The improvement of the call and dispatch arrangements is being investigated by the Government, with the Emergency Services Minister referring the recommendation to the Emergency Services Board of Commissioners to develop a detailed implementation plan canvassing a range of options.
The former AFP Chief also regrets that change called for over 20 years ago wasn’t fully implemented.
“The vision of the 1994 Bushfire Inquiry conducted by the then NSW Government that the two fire services cooperate rather than compete has unfortunately not been fully realised, which reflects poorly on all parties given the time since these issues first came to light.”
The need for better information and communication both internally and with the community is the other clear theme running through the 28 pages.
“Unlike the NSW Police Force, Ambulance Service of NSW and FRNSW – the RFS relies solely on radio and telephone communications,” Mr Keelty highlights.
As a matter of priority, Mr Keelty recommends that, as much as possible, the rollout of Automatic Vehicle Location (AVL) technology takes place across the RFS fleet before the next fire season.
“This Review contends that improved awareness of the location of the RFS and other operational resources clearly needs to be improved,” he says.
“No better example of flying blind was the RFS and FRNSW providing two completely different pictures to this Review on what resources were available to fight the Bega Valley fires on 18 March 2018.
“Thankfully, the error was in favour of the community, with more FRNSW resources being available than that shown by the RFS Incident Control Online (ICON) system.
“The adoption of an Automatic Vehicle Location device, interoperable with those already in use by FRNSW and the SES will go some way towards addressing some but not all of these problems.”
Mr Keelty makes the point that the benefits of having better situational awareness are lost if the information isn’t shared and communicated back to decision-makers and the community.
He believes it’s an issue of immediate priority for the NSW Government and RFS.
According to the NSW Office of Emergency Management, “The RFS will commence a trial of automatic vehicle location on the Government Radio Network within the next three months in three locations including Queanbeyan, the Central Coast, and the North West of NSW. The timing of further roll outs will be subject to the assessment of the trials.”
In terms of sharing that bushfire information with the public, a break in the “single source of truth” was identified as having an impact on people during the 18 March bushfires.
“The reliability of the information provided to the community during a fire is largely reliant on the accuracy of operational systems,” Mr Keelty says.
“When these systems do not have up to date information, there is potential for the community to not accept or trust the reliability of the available information.”
Because of this, trusted news sources, like the ‘Fires Near Me’ app, which are directly linked to RFS reporting systems, weren’t being updated with timely advice.
“Many submissions to the Review complained that during the Bega Valley fires the Fires Near Me app provided an ‘Advice Only’ reading when in fact people should have been evacuating,” Mr Keelty says.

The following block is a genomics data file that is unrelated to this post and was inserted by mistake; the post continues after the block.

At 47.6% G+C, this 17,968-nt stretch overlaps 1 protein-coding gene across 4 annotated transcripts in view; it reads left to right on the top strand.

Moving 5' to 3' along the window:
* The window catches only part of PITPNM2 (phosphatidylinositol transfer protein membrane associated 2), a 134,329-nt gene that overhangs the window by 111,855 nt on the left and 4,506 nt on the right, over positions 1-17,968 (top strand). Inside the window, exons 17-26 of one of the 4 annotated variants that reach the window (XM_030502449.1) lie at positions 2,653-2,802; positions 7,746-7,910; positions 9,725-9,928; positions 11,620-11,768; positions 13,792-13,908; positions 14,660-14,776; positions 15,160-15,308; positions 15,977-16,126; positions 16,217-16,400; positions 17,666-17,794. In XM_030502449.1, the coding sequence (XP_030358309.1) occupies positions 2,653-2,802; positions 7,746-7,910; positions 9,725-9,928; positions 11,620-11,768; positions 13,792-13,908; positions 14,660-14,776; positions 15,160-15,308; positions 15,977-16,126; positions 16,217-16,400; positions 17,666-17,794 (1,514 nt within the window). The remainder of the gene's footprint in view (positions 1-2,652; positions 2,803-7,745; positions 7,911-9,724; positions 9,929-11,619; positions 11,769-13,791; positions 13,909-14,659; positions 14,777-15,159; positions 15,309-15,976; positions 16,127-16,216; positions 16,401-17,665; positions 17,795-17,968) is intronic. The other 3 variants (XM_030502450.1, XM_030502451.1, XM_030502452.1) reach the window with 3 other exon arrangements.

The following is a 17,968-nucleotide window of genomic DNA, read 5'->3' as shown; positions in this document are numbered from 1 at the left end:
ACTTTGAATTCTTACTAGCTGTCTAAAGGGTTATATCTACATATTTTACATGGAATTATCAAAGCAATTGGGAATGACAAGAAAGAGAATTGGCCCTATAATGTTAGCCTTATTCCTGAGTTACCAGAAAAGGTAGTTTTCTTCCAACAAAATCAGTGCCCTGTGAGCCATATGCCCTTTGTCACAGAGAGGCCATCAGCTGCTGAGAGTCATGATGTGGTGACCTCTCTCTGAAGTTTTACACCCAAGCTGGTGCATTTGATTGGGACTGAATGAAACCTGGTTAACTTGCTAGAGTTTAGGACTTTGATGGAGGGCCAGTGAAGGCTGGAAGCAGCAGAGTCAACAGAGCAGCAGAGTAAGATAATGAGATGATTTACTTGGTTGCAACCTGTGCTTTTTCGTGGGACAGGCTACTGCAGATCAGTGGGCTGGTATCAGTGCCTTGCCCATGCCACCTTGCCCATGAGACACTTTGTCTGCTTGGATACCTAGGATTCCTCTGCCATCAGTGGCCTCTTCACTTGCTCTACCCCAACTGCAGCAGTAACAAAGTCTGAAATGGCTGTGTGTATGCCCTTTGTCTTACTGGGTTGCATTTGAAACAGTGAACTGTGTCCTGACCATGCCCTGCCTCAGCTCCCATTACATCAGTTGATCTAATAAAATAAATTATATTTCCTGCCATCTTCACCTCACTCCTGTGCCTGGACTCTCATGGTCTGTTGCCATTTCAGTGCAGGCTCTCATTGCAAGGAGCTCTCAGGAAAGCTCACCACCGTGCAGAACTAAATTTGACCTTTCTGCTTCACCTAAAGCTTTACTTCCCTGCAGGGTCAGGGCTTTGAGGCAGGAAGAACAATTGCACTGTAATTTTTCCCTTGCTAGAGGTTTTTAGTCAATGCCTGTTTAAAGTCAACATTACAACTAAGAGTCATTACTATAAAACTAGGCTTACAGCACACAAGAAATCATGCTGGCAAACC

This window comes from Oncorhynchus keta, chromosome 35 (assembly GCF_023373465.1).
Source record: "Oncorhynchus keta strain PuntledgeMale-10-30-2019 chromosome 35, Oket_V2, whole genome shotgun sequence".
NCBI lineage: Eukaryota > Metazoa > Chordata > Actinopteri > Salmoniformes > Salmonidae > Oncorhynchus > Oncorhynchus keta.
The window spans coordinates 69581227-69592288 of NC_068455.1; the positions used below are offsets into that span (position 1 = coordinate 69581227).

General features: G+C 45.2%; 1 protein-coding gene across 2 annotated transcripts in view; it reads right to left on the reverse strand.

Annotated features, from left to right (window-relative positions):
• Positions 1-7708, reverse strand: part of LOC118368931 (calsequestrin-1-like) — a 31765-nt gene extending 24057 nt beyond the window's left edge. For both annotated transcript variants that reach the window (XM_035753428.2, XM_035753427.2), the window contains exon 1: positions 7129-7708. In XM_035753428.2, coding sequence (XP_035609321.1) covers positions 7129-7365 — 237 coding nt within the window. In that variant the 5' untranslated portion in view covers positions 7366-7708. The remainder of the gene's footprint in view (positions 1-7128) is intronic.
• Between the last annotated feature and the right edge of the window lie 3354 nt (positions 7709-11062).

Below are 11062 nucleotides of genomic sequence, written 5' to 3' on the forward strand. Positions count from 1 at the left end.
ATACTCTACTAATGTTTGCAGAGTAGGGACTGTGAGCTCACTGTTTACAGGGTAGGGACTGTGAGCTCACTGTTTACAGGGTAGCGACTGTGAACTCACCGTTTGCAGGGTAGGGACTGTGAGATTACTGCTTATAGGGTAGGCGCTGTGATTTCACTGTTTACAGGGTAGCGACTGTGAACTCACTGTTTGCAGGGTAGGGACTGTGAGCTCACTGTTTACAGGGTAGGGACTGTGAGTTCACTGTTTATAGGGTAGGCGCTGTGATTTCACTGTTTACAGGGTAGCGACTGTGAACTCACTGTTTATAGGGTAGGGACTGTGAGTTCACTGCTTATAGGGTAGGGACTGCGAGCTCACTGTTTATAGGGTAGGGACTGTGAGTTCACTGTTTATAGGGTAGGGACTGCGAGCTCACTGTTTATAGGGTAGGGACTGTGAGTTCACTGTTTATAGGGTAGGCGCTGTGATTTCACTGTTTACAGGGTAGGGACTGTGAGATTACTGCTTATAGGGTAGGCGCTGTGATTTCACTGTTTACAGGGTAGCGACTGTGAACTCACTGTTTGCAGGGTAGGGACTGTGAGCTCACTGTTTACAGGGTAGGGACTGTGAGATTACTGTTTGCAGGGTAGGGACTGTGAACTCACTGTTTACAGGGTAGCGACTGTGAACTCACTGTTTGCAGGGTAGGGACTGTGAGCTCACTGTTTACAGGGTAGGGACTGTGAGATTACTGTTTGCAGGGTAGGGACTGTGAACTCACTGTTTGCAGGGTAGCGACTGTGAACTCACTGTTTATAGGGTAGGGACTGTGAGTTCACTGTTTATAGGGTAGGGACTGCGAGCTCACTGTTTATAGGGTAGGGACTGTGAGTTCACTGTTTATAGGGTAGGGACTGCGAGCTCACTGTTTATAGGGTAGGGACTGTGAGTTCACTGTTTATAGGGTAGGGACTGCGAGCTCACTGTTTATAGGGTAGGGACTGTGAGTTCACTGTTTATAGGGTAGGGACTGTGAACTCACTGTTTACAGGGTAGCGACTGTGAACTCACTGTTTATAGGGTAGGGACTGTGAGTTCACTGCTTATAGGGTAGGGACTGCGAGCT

“Which in extreme cases could potentially put lives at risk.”
This appears to have had flow-on effects for the emergency coverage normally provided by local ABC radio.
“ABC radio continued normal broadcasts on the day of the fires rather than broadcasting updates to the community which has been the practice in the past,” he says.
“An internal review by the ABC is addressing this problem, however, the ABC would have suffered from the same lack of updated information.”
With Fires Near Me and the ABC both poorly informed, the number of 000 calls increased in the desperation for information, adding to the overwhelming nature of managing this intense situation.
“There were delays in feeding information back to the FRNSW ComCen which was taking a large number of repeat 000 calls from persons either reporting the fire in a different location or who were seeking advice as to whether or not they should stay or leave their homes,” he says.
“This lack of feedback was partly due to the fast-moving nature of the fires and led to delays in updating the Fires Near Me app.”
Mr Keelty is recommending that the effectiveness of emergency public information arrangements is reviewed and that consideration is given to embedding an ABC Manager, not a journalist, into the RFS headquarters during emergencies to broadcast warnings to the community and pooled to commercial media outlets.
All the issues identified aren’t specific to any one region, these matters have been shown to have a statewide context.
Through the work of Mr Keelty and all those who contributed to his Report comes something that goes beyond the communities of the Bega Valley.
Dozens of impacted families are yet to claim a space that has any sense of longevity and those that are making a cuppa in their own home each morning are greeted by the most confronting view from their kitchen window.
This Report is another acknowledgement of what these people have survived, but unique to Mr Keelty’s contribution is the hope of lessons learned and recognition of a strong community.
“While this Review is critical in some parts, it should not be seen as anything other than a strong supporter of the 85,000 volunteers in organisations such as the NSW Rural Fire Service, Fire Rescue NSW, and the NSW State Emergency Service,” Mr Keelty says.
And with a pointer to climate change, he urges us to heed his advice: “What was known as a typical bushfire season lasting a few months over summer has now extended to almost eight months of the year, not including hazard reduction activities and strategies.”
The inquiry by the NSW Coroner into the 18 March bushfires is ongoing.
For support and advice around the Reedy Swamp, Vimy Ridge, and Tathra Bushfires check-in with Bega Valley Shire Council.